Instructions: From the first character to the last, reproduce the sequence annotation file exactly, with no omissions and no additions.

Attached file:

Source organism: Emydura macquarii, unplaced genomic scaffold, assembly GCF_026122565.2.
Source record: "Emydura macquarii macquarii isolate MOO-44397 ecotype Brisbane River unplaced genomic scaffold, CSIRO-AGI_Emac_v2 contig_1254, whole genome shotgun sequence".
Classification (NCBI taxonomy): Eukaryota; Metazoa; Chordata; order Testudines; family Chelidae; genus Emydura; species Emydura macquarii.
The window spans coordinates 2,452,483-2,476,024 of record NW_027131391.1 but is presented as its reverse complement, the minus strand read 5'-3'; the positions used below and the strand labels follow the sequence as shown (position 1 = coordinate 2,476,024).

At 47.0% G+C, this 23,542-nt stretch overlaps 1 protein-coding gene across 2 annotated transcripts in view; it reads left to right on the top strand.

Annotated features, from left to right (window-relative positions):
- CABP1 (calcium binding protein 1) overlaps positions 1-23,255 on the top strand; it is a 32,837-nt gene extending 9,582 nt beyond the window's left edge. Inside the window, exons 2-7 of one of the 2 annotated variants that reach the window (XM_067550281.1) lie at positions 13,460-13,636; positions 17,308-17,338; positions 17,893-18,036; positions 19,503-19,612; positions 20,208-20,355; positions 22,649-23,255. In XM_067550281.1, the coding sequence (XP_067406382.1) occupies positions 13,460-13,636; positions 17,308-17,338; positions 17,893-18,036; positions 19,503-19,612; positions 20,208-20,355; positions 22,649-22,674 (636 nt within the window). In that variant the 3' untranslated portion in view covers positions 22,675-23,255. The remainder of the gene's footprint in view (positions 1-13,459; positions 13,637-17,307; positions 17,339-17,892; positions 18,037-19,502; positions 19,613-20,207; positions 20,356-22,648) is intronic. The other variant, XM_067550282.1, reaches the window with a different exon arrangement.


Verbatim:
Source organism: Emydura macquarii, unplaced genomic scaffold, assembly GCF_026122565.2.
Source record: "Emydura macquarii macquarii isolate MOO-44397 ecotype Brisbane River unplaced genomic scaffold, CSIRO-AGI_Emac_v2 contig_1254, whole genome shotgun sequence".
Classification (NCBI taxonomy): Eukaryota; Metazoa; Chordata; order Testudines; family Chelidae; genus Emydura; species Emydura macquarii.
The window spans coordinates 2,452,483-2,476,024 of record NW_027131391.1 but is presented as its reverse complement, the minus strand read 5'-3'; the positions used below and the strand labels follow the sequence as shown (position 1 = coordinate 2,476,024).

At 47.0% G+C, this 23,542-nt stretch overlaps 1 protein-coding gene across 2 annotated transcripts in view; it reads left to right on the top strand.

Annotated features, from left to right (window-relative positions):
- CABP1 (calcium binding protein 1) overlaps positions 1-23,255 on the top strand; it is a 32,837-nt gene extending 9,582 nt beyond the window's left edge. Inside the window, exons 2-7 of one of the 2 annotated variants that reach the window (XM_067550281.1) lie at positions 13,460-13,636; positions 17,308-17,338; positions 17,893-18,036; positions 19,503-19,612; positions 20,208-20,355; positions 22,649-23,255. In XM_067550281.1, the coding sequence (XP_067406382.1) occupies positions 13,460-13,636; positions 17,308-17,338; positions 17,893-18,036; positions 19,503-19,612; positions 20,208-20,355; positions 22,649-22,674 (636 nt within the window). In that variant the 3' untranslated portion in view covers positions 22,675-23,255. The remainder of the gene's footprint in view (positions 1-13,459; positions 13,637-17,307; positions 17,339-17,892; positions 18,037-19,502; positions 19,613-20,207; positions 20,356-22,648) is intronic. The other variant, XM_067550282.1, reaches the window with a different exon arrangement.